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Mikmaq201606235

True Copy of the 1754 Ratification by the Penobscot of the Treaty of 1725
Date: 1754
Reference no.: Peace and Friendship Treaties Nova Scotia Archives RG 1, Vol. 430, No. 6 (O/S No. 525)

Signed at Falmouth in Casco Bay (Maine), 6 July 1754, by the "chief men of the Penobscot" before William Shirley, Governor of Massachusetts Bay, Paul Mascarene, Commissioner from Nova Scotia and Commissioners from the Province of New Hampshire.

This is a transcribed copy obtained by T.B. Akins in the 19th century and bound into RG 1, Vol. 430 of his collected documents at the Nova Scotia Archives.

Transcription published in Nathaniel Bouton, compiler and editor, Provincial papers, documents and records relating to the Province of New Hampshire from 1749 to 1763 (New Hampshire Historical Society, Vol. 6, 1872).


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Mikmaq201605008

Copy of Authenticated Copy of "Treaty of Peace and Friendship concluded by the Governor... of Nova Scotia with Paul Laurent, Chief of the La Heve tribe of Indians," 1760
Date: 1760
Reference no.: Peace and Friendship Treaties Nova Scotia Archives RG 1, Vol. 284, No. 17

Signed at Halifax, March 1760, by Governor Charles Lawrence and Paul Laurent, Chief of the La Heve [LaHave].

No original copies are known to exist for this, or for any of the other 1760 and 1761 treaties. This is a transcribed copy made for T.B. Akins in the 19th century and bound into RG 1, Vol. 284 of his collected documents at the Nova Scotia Archives. The source for this transcribed copy was a document collected by the Rev. Andrew Brown, minister at what is now St. Matthew's United Church in Halifax, 1787-1795, during which time the Rev. Mr. Brown collected and copied many documents as background for his planned history of North America. The documents, including a contemporaneous copy of this treaty, eventually became part of the Andrew Brown collection at the British Library in London (Ad MS 19071).

Transcription from the Supreme Court of Canada decision in the case of R. v Marshall [1999] 3 S.C.R. 456.


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Mikmaq201606298

Copy of "Treaty of Peace and Friendship" between Jonathon Belcher and Francis Muis, 1761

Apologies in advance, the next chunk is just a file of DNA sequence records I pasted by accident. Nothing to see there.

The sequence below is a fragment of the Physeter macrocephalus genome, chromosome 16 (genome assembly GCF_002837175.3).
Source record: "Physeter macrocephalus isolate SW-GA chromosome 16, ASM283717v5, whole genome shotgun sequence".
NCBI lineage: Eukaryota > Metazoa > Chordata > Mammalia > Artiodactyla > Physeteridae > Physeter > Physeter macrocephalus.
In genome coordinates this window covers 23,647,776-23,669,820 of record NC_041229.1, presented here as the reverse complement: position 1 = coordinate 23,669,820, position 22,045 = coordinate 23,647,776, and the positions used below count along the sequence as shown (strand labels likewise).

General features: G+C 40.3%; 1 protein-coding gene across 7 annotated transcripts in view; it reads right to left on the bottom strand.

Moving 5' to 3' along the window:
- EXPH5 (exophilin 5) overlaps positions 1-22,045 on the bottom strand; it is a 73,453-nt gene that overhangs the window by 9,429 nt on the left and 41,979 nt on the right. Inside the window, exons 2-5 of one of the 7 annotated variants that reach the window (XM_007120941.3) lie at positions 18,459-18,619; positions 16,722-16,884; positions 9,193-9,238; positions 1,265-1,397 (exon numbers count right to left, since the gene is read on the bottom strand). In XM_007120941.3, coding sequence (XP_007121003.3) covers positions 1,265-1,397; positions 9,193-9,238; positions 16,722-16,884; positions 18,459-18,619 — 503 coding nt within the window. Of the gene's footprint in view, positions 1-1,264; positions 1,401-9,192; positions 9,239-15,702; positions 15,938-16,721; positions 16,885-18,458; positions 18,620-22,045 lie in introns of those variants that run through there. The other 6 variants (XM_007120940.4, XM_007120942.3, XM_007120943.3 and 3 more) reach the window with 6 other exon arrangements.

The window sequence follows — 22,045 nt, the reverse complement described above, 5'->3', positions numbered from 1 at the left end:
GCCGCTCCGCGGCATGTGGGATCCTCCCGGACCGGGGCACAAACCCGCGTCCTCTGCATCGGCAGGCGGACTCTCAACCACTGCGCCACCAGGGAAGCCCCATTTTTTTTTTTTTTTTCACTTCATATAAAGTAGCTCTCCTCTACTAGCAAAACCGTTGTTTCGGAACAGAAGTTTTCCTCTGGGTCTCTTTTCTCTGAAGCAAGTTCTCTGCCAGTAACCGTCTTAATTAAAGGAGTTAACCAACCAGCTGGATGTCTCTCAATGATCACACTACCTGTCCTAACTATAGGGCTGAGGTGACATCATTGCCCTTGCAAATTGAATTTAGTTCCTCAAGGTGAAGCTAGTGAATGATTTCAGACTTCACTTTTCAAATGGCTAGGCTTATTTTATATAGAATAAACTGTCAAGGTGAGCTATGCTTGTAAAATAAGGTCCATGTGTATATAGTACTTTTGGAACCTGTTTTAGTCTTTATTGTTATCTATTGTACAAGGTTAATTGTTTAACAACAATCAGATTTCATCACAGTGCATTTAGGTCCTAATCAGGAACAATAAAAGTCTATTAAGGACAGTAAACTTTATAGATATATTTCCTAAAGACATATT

Date: 1761
Reference no.: Peace and Friendship Treaties Nova Scotia Archives RG 1, Vol. 430, No. 20a

Signed at Halifax, 9 November 1761, by Jonathan Belcher, President of His Majesty's Council and Francis Muis, Chief of the La Have and witnessed by "P. Maillard, Priest missionnary of indians."

No original copies are known to exist for this, or for any of the other 1760 and 1761 treaties. This is a copy made in 1812 by the Rev. Jean-Mandé Sigogne, who had access to an original document.


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Mikmaq201605012

"By the King, A Proclamation." 1763
Date: 1763
Reference no.: Peace and Friendship Treaties Nova Scotia Archives RG 1, Vol. 346, No. 2

Issued at the Court at St. James', 7 October 1763.

This is an original document published by the King's Printer, Robert Baskett, in London in 1763, for distribution to the colonies. This copy was received and published in Halifax in January 1764.

Transcript sourced from the Lillian Goldman Law Library, Yale Law School, and verified by the Nova Scotia Archives.


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Mikmaq201605019

Copy of Treaty of 1779 signed at Windsor between John Julien, Chief and Michael Francklin, representing the Government of Nova Scotia.
Date: 1779
Reference no.: Peace and Friendship Treaties Nova Scotia Archives O/S No. 516

Signed at Windsor, NS, 22 September 1779 by John Julien, Chief, and others representing the "Mirimichy", as well as representatives from the "Pogmousche, Restigouche... Richebouctou... and Jedyac," and others together representing those and "all others residing between Cape Tormentine and the Bay DeChaleurs," and Michael Francklin, the King's Superintendent of Indian Affairs in Nova Scotia.

The document was certified as a true copy by Francklin and enclosed in a packet of documents sent from Halifax on 10 October 1779 by Lieutenant Governor Richard Hughes to George Germain, Secretary of State for the American Department at the Colonial Office in London. The Nova Scotia Archives has a photostatic copy of this document, the original of which was received in London on 13 November 1779, and is now in the National Archives (London UK) in the Colonial Office Papers as CO 217, Vol. 54, Item 254.

Transcript is from W. E. Daugherty, Maritime Indian treaties in historical perspective (Indian and Northern Affairs Canada, 1981); Treaty of 1761 (Merimichi tribe) in that publication.